Title: “Beach by Dan Durda” Caption: “Sunrise on a very distant beach.” Otherworldly planetary landscapes and their alien biotas fill my space artwork thanks to a nearly life-long fascination with the idea that we might live in a galaxy packed to the rafters with habitable worlds. As I described in my first blog entry, there was no doubt I was going to end up in a career in science. As a youngster I lapped it all up - astronomy, geology, biology, you name it. I think it was because of the influence of all the nature documentaries I watched growing...

Title: “Mars Landing: Heading for the High Ground by Dan Durda” Caption: “A little Photoshop makeover and Death Valley's Mars Hill becomes... Mars! I used a panorama of a couple images I took during our IAAA Death Valley workshop in 2005 to create this Martian landscape.” As I recounted in my previous blog entry, my early space art was pretty traditional, in many senses of the word. Being completely self-taught I had a lot of catching up to do, but with the help and encouragement of my many IAAA friends I got a lot of satisfaction out of learning to...

Title: “New Horizons by Dan Durda” Caption: “Completed for the New Horizons mission to Pluto before the spacecraft was even built and launched. This was my guess at some of the interesting geological features and activity that we might see when we finally see Pluto up close for the first time. When asked at the post-launch party in 2006 to write on a poster my prediction for what we might see in 2015 I wrote, ‘I predict that Pluto will look nothing like my painting.’ We’ll soon see...” As a professional astronomer who spends a lot of time generating space...

This month's AstroArtist is Yin-Ju Chen whose primary medium is video, but her works also includes photos, installations and drawings. In the past few years she has focused on the function of "power" in human society, nationalism, racism, totalitarianism, collective thinking or collective (un)conscious. Her recent projects also engage in the relations between cosmos and human behaviour. In her special article for AWB, she speaks about what films have inspired her to be interested in astronomy and space. Check out this interesting article! Comments You need JavaScript to be able to post comments You need to be logged in to leave...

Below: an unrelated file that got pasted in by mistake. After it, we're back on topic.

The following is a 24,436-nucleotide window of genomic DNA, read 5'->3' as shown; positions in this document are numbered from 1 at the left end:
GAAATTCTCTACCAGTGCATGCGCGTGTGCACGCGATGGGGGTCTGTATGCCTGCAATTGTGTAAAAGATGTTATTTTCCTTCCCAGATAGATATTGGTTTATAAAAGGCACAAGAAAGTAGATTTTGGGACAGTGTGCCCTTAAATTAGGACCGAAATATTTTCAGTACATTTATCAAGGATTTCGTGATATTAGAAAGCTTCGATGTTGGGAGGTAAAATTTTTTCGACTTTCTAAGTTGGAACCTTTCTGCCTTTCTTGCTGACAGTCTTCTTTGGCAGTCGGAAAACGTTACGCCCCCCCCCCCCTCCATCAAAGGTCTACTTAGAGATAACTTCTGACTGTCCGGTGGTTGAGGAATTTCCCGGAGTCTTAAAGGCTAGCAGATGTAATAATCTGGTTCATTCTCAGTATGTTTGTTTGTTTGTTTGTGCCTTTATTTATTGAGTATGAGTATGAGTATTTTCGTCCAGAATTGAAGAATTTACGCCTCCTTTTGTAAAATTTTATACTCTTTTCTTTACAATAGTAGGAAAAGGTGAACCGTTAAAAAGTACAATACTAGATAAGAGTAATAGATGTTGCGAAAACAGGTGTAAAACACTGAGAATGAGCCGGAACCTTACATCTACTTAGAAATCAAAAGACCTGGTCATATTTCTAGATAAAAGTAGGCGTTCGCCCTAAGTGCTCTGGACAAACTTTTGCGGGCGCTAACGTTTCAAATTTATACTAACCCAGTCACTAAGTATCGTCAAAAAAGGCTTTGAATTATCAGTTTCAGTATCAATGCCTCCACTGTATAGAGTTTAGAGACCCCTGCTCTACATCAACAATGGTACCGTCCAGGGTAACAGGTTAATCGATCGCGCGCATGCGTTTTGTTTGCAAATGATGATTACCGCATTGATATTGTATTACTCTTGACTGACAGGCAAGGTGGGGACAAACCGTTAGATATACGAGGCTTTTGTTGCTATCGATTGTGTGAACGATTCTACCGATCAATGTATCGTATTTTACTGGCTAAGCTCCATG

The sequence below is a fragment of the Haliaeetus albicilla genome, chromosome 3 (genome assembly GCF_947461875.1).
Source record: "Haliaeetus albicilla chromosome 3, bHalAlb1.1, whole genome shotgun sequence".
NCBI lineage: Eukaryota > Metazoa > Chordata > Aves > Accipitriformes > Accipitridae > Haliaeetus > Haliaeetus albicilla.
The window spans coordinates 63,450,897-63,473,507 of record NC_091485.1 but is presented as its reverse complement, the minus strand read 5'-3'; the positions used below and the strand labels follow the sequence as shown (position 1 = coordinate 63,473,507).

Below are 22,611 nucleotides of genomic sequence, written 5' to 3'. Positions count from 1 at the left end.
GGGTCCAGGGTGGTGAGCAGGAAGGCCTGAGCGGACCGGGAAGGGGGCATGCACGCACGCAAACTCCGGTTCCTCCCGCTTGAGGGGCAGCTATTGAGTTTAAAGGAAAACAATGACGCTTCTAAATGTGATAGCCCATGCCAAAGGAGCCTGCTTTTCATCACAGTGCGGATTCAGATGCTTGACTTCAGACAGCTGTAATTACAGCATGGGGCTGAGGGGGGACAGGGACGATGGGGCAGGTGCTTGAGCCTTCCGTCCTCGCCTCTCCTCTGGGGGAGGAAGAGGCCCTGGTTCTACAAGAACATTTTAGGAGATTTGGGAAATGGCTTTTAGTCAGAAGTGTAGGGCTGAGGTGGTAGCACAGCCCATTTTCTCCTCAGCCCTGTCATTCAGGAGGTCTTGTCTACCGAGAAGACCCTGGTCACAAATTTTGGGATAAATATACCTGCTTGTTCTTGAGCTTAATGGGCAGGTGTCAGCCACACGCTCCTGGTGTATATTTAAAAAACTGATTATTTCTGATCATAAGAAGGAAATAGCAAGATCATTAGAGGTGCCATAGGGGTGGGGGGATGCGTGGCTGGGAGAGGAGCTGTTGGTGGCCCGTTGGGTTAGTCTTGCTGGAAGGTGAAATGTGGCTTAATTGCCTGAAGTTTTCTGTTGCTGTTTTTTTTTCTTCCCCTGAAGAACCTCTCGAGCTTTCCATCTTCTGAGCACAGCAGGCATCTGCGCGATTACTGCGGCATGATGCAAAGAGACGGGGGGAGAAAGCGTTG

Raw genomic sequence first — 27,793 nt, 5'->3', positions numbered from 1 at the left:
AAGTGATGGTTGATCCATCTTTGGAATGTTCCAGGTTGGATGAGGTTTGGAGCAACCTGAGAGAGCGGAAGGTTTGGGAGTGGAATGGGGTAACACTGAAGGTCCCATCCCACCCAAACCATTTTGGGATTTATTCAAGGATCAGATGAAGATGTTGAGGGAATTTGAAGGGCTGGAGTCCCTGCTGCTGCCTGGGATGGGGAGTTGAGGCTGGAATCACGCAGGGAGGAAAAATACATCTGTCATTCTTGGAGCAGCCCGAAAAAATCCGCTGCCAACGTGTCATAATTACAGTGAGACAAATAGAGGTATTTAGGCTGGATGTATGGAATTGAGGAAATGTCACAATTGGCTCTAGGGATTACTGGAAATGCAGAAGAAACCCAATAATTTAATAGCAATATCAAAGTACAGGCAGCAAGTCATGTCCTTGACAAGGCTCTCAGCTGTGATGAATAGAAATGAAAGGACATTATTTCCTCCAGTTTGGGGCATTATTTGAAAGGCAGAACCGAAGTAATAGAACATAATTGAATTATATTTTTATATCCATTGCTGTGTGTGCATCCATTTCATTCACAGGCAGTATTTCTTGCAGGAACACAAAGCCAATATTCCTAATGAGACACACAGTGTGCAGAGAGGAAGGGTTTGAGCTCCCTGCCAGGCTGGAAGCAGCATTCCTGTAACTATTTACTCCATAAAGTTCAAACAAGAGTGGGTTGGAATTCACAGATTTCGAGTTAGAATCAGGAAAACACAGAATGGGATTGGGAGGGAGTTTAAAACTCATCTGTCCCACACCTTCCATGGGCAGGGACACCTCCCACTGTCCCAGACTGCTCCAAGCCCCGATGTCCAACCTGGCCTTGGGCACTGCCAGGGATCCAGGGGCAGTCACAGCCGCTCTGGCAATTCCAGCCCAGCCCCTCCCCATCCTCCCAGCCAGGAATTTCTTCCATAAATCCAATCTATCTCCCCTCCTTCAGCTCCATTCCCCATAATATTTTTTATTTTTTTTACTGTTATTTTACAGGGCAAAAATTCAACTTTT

I would like to talk about three influential movies that have spurred my artistic practice in recent years. They are 2001: A Space Odyssey (1968), For All Mankind (1989), and THX 1138 (1971) 1. 2001: A Space Odyssey The first time I watched 2001: A Space Odyssey was during an unbearably hot summer in Taipei in 2000. I inserted the VCD into my computer, and the long black intro with weird music was the first thing that struck me. After the intro and title card, for 20 minutes, all I saw were apes. I immediately lost interest and moved on...

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Astronomers Without Borders' AstroCrafts web blog presented by Kathleen Horner will share a unique variety of creative, educational and fun astronomy-related crafts inspired by the cosmos in which we live. The AstroCrafts page projects will be presented periodically throughout the year for the whole family that involves hands on arts and crafts that will teach us about the wonders of our universe.  The projects are especially a great resource for schools and other organizations, too.  The AstroCrafts projects is another way we can discover our own inner artist and find personal expression of what we see and feel in the cosmic life that is all around us.